In some cases, simply waiting a while to reply can dissolve the urgency of the sender's message. By delaying, you may give the sender a much-needed opportunity to resolve problems on his or her own. Once again, you also foster the understanding that you don't necessarily reply to all emails immediately. Following the delay, you might reply with a comment like "I hope this issue has resolved" or "please give me a status update and I'll let you know what I think". Oftentimes, the sender will thank you for following up and inform you that the issue has resolved. One of my executive coaching clients used this strategy to great effect. By inhibiting his tendency to respond impulsively to an urgent email request, his colleague found the time and wherewithal to develop her own novel solution. The colleague later commented that she was initially anxious about not receiving the usual reply, but observed that she developed more self-confidence by devising her own solution.

3. No response at all

This strategy may not be suitable very often, but most of my clients and I actually underutilize it. When used carefully and deliberately, no reply is a very powerful reply. It can convey that you've already answered the question and that the sender should return to reading your previous messages. It can also convey that the issue raised should not be a high priority item for either one of you. When you later see the sender over the coming hours or days, you can say that you hadn't replied because you were focused on other tasks, or you were still considering the information or questions they had sent (and wanted to weigh in on them carefully). It is essential to be truthful, of course. There may be situations where you later say nothing about the lack of a reply, or you bluntly (yet respectfully) say that you didn't consider a reply from you to be necessary or appropriate.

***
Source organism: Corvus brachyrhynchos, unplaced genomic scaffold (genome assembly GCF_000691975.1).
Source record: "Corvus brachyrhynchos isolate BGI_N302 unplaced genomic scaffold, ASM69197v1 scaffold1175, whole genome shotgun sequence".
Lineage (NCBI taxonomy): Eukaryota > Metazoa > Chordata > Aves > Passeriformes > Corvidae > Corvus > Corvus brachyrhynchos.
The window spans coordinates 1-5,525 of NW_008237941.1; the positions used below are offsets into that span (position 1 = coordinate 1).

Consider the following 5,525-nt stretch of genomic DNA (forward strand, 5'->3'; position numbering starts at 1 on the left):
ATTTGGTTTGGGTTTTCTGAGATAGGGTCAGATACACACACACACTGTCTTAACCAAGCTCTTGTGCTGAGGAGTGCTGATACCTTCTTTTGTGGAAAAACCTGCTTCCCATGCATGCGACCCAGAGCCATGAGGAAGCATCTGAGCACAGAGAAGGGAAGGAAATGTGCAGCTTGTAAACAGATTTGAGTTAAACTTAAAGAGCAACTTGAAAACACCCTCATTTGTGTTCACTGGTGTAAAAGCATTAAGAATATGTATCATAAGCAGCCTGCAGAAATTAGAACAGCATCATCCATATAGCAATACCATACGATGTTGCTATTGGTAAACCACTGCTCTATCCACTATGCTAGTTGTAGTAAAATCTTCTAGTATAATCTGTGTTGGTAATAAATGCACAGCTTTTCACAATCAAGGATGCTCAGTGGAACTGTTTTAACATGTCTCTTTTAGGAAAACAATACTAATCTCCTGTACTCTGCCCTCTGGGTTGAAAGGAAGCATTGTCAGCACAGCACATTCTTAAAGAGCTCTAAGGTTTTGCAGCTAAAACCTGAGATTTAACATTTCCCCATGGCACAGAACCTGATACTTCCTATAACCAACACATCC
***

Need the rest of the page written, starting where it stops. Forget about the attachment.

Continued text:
One caveat with all three of these approaches is that the sender may try to contact you in other ways, such as by text message. I've often received texts like "I just sent you an email, let me know your thoughts about it." When the text comes with a smiley-faced emoticon, it may be particularly difficult or guilt inducing to restrain yourself from replying. Since most people who send text messages expect a nearly immediate response, strategy 1 described above (the quick, brief response) may be particularly relevant and useful here. In carefully chosen situations, the other two strategies for emails may apply in the text message scenario as well.

None of the strategies described here, of course, will work across the board and they should never be applied in a knee jerk manner. They are items in your toolbox that are potentially helpful to widen your repertoire of email behavior. By utilizing some or all of them in appropriate situations and always with thoughtful consideration, you may come to feel much more in control of your workday. You may also feel less passive and less victimized by the stressful, brutal reality of an inbox gone haywire. You may continue to be on your email throughout the day, but you'll now be better equipped to minimize the stress, serve your colleagues and customers effectively, and have more time to accomplish your highest goals for your job and career.